Good leaders also enable people to take these steps. They often create a positive environment in which motivated people can achieve peak performance.

Such leaders employ self-motivated people who choose to be positive and professional. They then create a framework in which people can channel their talents to achieve the agreed picture of success.

Different leaders take different approaches to making this happen. One approach is for the leader to start by communicating the beliefs – the principles – that people in the team are encouraged to follow to reach the goals. They also explain the reasons for these guidelines.

The leader gives people the chance to discuss these ideas. At an appropriate time, however, they invite people to decide if they want to opt-in and follow the guidelines towards achieving the aims.

Such leaders then encourage people to use their expertise to translate the beliefs into action. There are many ways to make this happen. One approach is described below. This is based on an exercise that I have used many times with teams.

The leader invites the team members to do the following things.

To describe the specific things that people in the team can do to keep doing the basics required to translate the beliefs into action. 

To describe the specific things that people in the team can do to, when appropriate, add the brilliance.  

The leader encourages people to explore these ideas and then focus on the key themes under each heading. They then finalise the team’s agreements under the headings of beliefs, basics and brilliance. These become the guiding principles for the team.

The leader ensures that the team keeps focusing on these themes. They may, for example, keep highlighting examples of when people have followed the guidelines and achieved success.

Here is the exercise that people can do to focus on the beliefs, basics and brilliance. The team’s output can then become the guiding compass for their daily work.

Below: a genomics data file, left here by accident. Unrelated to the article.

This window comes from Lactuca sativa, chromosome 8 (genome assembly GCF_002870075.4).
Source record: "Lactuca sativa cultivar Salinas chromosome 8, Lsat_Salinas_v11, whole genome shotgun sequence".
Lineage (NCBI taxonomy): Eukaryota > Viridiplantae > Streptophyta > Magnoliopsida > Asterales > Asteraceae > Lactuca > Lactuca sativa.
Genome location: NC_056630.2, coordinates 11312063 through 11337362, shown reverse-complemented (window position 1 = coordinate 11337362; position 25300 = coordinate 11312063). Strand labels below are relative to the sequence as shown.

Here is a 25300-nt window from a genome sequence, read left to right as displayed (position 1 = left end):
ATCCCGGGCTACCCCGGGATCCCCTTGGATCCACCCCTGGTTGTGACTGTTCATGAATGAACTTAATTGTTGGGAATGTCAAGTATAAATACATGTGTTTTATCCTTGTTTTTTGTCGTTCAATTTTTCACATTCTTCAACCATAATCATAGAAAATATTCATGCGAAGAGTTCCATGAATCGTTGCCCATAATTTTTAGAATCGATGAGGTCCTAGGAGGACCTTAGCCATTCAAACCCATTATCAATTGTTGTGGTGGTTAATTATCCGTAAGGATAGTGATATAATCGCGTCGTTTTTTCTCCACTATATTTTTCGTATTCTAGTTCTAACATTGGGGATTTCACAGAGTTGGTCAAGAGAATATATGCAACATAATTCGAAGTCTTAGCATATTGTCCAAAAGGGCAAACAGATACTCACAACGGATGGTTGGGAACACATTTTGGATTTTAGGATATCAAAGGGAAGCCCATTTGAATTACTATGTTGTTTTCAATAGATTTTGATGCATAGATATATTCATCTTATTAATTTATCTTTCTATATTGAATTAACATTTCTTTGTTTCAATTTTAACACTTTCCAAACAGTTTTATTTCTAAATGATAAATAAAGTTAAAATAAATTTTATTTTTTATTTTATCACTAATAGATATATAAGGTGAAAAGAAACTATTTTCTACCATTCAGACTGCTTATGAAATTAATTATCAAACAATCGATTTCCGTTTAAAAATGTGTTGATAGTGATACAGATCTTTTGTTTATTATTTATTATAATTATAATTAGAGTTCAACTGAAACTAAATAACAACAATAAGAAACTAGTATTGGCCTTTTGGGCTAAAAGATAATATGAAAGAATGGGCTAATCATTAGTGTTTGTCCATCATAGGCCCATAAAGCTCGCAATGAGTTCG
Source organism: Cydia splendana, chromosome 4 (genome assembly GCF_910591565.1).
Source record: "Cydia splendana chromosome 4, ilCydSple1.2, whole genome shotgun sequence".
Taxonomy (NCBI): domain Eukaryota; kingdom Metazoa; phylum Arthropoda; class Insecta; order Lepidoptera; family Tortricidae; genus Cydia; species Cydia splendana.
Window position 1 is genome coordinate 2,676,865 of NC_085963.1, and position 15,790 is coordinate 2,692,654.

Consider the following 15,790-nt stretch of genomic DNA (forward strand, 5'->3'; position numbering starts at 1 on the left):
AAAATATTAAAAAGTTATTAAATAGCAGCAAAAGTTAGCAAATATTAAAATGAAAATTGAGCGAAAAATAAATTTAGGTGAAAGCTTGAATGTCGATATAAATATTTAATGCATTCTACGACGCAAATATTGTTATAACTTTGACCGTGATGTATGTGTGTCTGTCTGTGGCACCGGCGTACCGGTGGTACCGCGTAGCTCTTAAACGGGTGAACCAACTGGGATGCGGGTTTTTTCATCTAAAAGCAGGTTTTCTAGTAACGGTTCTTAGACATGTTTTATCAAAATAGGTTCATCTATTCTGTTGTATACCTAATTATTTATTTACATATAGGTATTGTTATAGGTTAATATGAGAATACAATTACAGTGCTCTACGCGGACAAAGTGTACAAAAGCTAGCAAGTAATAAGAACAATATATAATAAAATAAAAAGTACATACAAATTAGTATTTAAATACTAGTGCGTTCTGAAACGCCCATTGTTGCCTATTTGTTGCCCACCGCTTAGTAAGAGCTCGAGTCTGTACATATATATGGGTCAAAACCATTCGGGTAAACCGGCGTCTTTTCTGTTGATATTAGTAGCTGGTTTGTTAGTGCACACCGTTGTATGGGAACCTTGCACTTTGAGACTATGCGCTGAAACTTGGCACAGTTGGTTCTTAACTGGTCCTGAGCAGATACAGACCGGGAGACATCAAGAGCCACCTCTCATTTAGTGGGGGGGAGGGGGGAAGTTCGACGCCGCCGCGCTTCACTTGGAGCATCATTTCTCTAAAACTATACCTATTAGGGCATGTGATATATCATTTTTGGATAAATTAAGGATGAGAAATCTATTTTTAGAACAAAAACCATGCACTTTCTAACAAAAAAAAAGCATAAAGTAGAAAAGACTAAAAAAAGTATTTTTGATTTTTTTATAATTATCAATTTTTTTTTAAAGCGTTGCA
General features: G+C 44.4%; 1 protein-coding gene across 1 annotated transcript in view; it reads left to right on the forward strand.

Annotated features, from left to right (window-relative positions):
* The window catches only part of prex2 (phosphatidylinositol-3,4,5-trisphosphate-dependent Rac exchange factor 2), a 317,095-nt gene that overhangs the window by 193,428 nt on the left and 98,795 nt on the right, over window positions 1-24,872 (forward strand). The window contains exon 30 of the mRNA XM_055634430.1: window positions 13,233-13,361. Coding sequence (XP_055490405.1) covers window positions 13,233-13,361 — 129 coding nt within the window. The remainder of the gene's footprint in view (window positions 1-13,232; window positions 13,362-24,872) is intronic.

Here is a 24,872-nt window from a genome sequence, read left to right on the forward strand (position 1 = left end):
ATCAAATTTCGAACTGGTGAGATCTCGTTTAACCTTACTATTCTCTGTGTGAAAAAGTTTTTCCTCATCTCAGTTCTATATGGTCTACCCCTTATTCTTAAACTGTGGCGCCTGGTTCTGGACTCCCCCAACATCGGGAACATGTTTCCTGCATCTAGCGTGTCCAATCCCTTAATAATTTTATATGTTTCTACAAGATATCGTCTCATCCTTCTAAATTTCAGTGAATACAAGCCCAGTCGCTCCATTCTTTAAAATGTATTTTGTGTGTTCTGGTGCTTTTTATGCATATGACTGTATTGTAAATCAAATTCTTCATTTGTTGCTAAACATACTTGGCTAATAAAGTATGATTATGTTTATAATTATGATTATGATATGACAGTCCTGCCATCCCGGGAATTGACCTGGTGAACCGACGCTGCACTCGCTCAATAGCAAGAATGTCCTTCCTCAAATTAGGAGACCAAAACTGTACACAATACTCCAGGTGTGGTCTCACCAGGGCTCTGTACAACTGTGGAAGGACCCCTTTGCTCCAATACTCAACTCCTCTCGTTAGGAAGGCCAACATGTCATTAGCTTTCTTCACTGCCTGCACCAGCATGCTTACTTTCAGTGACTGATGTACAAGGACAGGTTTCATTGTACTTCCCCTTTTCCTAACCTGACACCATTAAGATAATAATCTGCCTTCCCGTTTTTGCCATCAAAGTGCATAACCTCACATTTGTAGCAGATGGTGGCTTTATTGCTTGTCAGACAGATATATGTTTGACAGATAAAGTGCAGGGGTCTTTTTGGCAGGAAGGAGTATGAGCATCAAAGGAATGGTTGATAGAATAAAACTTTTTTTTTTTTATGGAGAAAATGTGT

Good leaders give their people a sense of ownership. They also encourage people to become more self-managing and enable them to use their strengths to achieve the picture of success.

Different leaders do this in different ways. Jim Collins has described various leadership styles in his books such as Good To Great and Great By Choice. He has used the term Level 5 Leadership to describe leaders who enable people to achieve ongoing success.

Jim found that Level 5 Leaders build enduring greatness in an organisation through combining qualities that, on the surface, appear paradoxical. They combine personal humility with professional will.

Such leaders are committed to the work rather than their own self-promotion. Below is an illustration that describes Jim’s view of the different contributions that people can make to an organisation. You can discover more via the following link.

Jim Collins Level 5 Leadership

Let’s return to your own life and work. Imagine that you are doing a project in which you are following your beliefs. You are already doing the basics. How can you add the brilliance? How can you add that touch of class?

If you wish, try tackling the exercise on this theme. This invites you to do the following things.

Describe the specific project where you want to keep following your beliefs, doing the basics and then adding the brilliance.

Describe the specific things you can do to, if appropriate, add the brilliance when doing the project.